Energy Observer Solutions

Initiatives for changing the world

 

Energy Observer is the name of the first hydrogen-powered, zero-emission vessel to be self-sufficient in energy, advocating and serving as a laboratory for ecological transition.

Criss-crossing the oceans without air or noise pollution for marine ecosystems, Energy Observer sets out to meet women and men who devote their energy to creating sustainable solutions for a more harmonious world.

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Logo of the Sustainable Development Goals

Hydraloop, recycling water at home

A quarter of humanity could face a water shortage by 2050. To contribute to the fight against water waste, a Dutch company has created a water recycler for households.  

PREVIOUS EPISODES

Freedom on a Bike, rethinking the cycle of integration

Delft, the pioneer city of sustainable mobility

Go Energy Less, the desert fridge

Marker Wadden, rewilding in motion

Bee Aware about the plight of the bumblebee

Green Watech, a low-tech filter for clean water

Polar Permaculture, agriculture at the end of the world

Recycled Park, anti-plastic barriers at river mouths

ENERGY OBSERVER

A self-sufficient vessel, zero-emission, zero fine particles and zero noise

ENERGY OBSERVER

A self-sufficient vessel, zero-emission, zero fine particles and zero noise

Discover all solutions by country

 

As the first French ambassador of the 17 sustainable development goals set by the UN, Energy Observer goes to meet those who are developing concrete solutions to accelerate the ecological transition.

Read more

Discover all solutions by country

 

As the first French ambassador of the 17 sustainable development goals set by the UN, Energy Observer goes to meet those who are developing concrete solutions to accelerate the ecological transition.

Read more
17 goals to transform the world

The Sustainable development goals

Poverty, inequality, environmental degradation, climate change… It sure can feel like we’re living in dark times. But a better future is possible. A future where prosperity, peace and justice reign for all. This future we can create together, guided by the United Nations’ sustainable development goals. Seventeen goals to achieve. Goals that are inseparable from each other but can be viewed individually by clicking on the links below.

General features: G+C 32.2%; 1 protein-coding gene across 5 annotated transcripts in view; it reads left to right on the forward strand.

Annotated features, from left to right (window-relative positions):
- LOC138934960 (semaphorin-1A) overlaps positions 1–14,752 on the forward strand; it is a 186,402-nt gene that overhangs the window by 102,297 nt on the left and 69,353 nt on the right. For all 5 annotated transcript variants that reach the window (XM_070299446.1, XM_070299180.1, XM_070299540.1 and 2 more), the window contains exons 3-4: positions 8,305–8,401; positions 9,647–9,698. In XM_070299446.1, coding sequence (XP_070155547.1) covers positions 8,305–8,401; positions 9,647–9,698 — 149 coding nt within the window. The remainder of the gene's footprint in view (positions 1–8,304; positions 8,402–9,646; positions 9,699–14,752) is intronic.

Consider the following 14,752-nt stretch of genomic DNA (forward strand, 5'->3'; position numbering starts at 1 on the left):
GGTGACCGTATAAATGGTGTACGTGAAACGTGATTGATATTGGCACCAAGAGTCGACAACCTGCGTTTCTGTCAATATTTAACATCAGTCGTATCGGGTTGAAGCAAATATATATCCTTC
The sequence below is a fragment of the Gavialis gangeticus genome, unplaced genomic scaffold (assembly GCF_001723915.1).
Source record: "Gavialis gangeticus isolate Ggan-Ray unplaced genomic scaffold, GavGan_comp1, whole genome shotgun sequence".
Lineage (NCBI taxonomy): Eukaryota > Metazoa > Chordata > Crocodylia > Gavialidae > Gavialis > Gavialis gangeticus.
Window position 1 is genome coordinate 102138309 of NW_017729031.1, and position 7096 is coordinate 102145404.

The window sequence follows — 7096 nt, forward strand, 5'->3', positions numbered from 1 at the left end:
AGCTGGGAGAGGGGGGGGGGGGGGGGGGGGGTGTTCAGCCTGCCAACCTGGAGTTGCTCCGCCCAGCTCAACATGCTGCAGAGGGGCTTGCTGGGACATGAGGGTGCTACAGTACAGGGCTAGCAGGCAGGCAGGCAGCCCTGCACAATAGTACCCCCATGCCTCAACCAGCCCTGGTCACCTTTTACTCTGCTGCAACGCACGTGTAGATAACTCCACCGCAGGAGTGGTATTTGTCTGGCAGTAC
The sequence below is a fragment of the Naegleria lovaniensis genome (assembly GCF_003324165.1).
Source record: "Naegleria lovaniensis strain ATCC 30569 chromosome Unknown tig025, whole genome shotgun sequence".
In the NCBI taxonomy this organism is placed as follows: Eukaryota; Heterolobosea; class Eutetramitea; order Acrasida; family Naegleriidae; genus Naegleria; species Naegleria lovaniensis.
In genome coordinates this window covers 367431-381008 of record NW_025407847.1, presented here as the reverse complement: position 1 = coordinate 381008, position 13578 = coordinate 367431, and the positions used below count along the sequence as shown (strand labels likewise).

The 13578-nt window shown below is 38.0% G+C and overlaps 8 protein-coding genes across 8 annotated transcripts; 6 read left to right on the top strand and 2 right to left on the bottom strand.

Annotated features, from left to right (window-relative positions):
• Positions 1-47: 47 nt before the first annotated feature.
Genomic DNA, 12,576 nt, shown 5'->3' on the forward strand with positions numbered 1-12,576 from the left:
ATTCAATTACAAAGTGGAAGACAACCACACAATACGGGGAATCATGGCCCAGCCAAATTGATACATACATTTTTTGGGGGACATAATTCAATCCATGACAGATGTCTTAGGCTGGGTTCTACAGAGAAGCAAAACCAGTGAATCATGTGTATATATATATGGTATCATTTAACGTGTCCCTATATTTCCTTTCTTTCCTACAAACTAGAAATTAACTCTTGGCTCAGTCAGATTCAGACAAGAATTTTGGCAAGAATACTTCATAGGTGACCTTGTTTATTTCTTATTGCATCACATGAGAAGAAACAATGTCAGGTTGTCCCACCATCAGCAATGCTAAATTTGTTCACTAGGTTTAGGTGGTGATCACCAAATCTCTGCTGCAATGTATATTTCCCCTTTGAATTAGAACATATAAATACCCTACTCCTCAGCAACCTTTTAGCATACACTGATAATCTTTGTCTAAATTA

1 – No poverty

Imagine living on less than $1.25 a day. Pretty hard, huh?

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BIO-LUTIONS, biodegradable food packaging

2 – Zero Hunger

One in nine people don’t get enough to eat.

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Polar Permaculture, agriculture at the end of the world

Minus Farm, edible insects providing a sustainable food source

Land share for the benefit of all

La Caverne, mushroom houses in the parking lots

Zineb’s Gardens, an inclusive kitchen garden

Bigh Farm, the countryside meets the city

3 – Good Health and well-being

Close to thirty-seven million people were living with HIV in 2017.

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Go Energy Less, the desert fridge

My Human Kit, the Fab-Lab of Handicapowerment

SerVies, Fine Particles on a Plate

4 – Quality Education

In recent years, huge progress has been made in providing access to education in most parts of the world and especially for girls.